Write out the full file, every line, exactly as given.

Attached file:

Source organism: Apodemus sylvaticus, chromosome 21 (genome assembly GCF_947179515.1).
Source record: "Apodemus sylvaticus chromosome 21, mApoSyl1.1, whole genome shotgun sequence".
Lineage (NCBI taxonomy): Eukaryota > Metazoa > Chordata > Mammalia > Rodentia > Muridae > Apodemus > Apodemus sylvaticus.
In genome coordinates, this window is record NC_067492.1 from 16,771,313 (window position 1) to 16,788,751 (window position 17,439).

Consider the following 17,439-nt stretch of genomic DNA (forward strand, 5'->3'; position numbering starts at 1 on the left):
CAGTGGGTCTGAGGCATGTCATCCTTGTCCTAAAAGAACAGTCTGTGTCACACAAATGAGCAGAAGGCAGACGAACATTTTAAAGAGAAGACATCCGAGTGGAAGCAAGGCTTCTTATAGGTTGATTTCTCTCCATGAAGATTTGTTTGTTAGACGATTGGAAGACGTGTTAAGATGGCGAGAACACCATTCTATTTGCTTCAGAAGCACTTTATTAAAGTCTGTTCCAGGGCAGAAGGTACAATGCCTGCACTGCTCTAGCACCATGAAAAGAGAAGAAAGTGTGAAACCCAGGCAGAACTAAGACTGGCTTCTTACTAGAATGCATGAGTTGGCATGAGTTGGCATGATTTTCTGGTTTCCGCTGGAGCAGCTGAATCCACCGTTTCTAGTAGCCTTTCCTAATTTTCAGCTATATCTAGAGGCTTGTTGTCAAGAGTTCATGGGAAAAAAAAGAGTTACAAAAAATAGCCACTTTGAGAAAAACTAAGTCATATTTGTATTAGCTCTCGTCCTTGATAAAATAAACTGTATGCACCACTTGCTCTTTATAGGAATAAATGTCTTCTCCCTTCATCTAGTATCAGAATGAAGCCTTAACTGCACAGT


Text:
Source organism: Apodemus sylvaticus, chromosome 21 (genome assembly GCF_947179515.1).
Source record: "Apodemus sylvaticus chromosome 21, mApoSyl1.1, whole genome shotgun sequence".
Lineage (NCBI taxonomy): Eukaryota > Metazoa > Chordata > Mammalia > Rodentia > Muridae > Apodemus > Apodemus sylvaticus.
In genome coordinates, this window is record NC_067492.1 from 16,771,313 (window position 1) to 16,788,751 (window position 17,439).

Consider the following 17,439-nt stretch of genomic DNA (forward strand, 5'->3'; position numbering starts at 1 on the left):
CAGTGGGTCTGAGGCATGTCATCCTTGTCCTAAAAGAACAGTCTGTGTCACACAAATGAGCAGAAGGCAGACGAACATTTTAAAGAGAAGACATCCGAGTGGAAGCAAGGCTTCTTATAGGTTGATTTCTCTCCATGAAGATTTGTTTGTTAGACGATTGGAAGACGTGTTAAGATGGCGAGAACACCATTCTATTTGCTTCAGAAGCACTTTATTAAAGTCTGTTCCAGGGCAGAAGGTACAATGCCTGCACTGCTCTAGCACCATGAAAAGAGAAGAAAGTGTGAAACCCAGGCAGAACTAAGACTGGCTTCTTACTAGAATGCATGAGTTGGCATGAGTTGGCATGATTTTCTGGTTTCCGCTGGAGCAGCTGAATCCACCGTTTCTAGTAGCCTTTCCTAATTTTCAGCTATATCTAGAGGCTTGTTGTCAAGAGTTCATGGGAAAAAAAAGAGTTACAAAAAATAGCCACTTTGAGAAAAACTAAGTCATATTTGTATTAGCTCTCGTCCTTGATAAAATAAACTGTATGCACCACTTGCTCTTTATAGGAATAAATGTCTTCTCCCTTCATCTAGTATCAGAATGAAGCCTTAACTGCACAGT